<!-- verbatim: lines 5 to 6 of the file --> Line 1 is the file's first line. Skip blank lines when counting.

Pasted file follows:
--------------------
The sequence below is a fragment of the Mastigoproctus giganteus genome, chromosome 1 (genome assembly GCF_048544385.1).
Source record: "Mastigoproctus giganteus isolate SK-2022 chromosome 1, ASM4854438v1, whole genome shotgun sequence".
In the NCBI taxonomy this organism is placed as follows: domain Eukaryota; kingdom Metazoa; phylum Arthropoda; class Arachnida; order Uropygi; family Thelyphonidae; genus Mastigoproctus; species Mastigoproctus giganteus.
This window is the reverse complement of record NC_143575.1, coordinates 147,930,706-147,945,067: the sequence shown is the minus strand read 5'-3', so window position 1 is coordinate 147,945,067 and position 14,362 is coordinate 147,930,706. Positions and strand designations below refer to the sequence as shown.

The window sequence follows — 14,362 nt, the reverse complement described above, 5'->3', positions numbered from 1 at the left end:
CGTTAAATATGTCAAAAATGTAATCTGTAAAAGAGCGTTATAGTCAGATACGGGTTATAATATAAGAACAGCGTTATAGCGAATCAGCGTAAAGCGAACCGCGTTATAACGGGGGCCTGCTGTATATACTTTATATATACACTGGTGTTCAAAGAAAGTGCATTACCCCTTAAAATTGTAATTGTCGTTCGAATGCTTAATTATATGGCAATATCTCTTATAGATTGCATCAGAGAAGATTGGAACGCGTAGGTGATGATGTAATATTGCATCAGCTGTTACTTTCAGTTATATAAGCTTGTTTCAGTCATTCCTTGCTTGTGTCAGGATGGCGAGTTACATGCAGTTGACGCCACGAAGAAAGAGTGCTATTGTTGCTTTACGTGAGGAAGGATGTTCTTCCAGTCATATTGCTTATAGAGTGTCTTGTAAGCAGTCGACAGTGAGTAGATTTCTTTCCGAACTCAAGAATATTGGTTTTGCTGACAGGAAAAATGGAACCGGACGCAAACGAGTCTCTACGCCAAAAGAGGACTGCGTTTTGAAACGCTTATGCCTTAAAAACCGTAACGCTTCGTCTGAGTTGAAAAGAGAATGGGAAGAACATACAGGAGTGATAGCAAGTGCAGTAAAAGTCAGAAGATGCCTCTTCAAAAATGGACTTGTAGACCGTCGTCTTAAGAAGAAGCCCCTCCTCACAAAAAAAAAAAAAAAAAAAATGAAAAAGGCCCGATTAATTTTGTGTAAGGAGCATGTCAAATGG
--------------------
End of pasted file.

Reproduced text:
The window sequence follows — 14,362 nt, the reverse complement described above, 5'->3', positions numbered from 1 at the left end:
CGTTAAATATGTCAAAAATGTAATCTGTAAAAGAGCGTTATAGTCAGATACGGGTTATAATATAAGAACAGCGTTATAGCGAATCAGCGTAAAGCGAACCGCGTTATAACGGGGGCCTGCTGTATATACTTTATATATACACTGGTGTTCAAAGAAAGTGCATTACCCCTTAAAATTGTAATTGTCGTTCGAATGCTTAATTATATGGCAATATCTCTTATAGATTGCATCAGAGAAGATTGGAACGCGTAGGTGATGATGTAATATTGCATCAGCTGTTACTTTCAGTTATATAAGCTTGTTTCAGTCATTCCTTGCTTGTGTCAGGATGGCGAGTTACATGCAGTTGACGCCACGAAGAAAGAGTGCTATTGTTGCTTTACGTGAGGAAGGATGTTCTTCCAGTCATATTGCTTATAGAGTGTCTTGTAAGCAGTCGACAGTGAGTAGATTTCTTTCCGAACTCAAGAATATTGGTTTTGCTGACAGGAAAAATGGAACCGGACGCAAACGAGTCTCTACGCCAAAAGAGGACTGCGTTTTGAAACGCTTATGCCTTAAAAACCGTAACGCTTCGTCTGAGTTGAAAAGAGAATGGGAAGAACATACAGGAGTGATAGCAAGTGCAGTAAAAGTCAGAAGATGCCTCTTCAAAAATGGACTTGTAGACCGTCGTCTTAAGAAGAAGCCCCTCCTCACAAAAAAAAAAAAAAAAAAAATGAAAAAGGCCCGATTAATTTTGTGTAAGGAGCATGTCAAATGG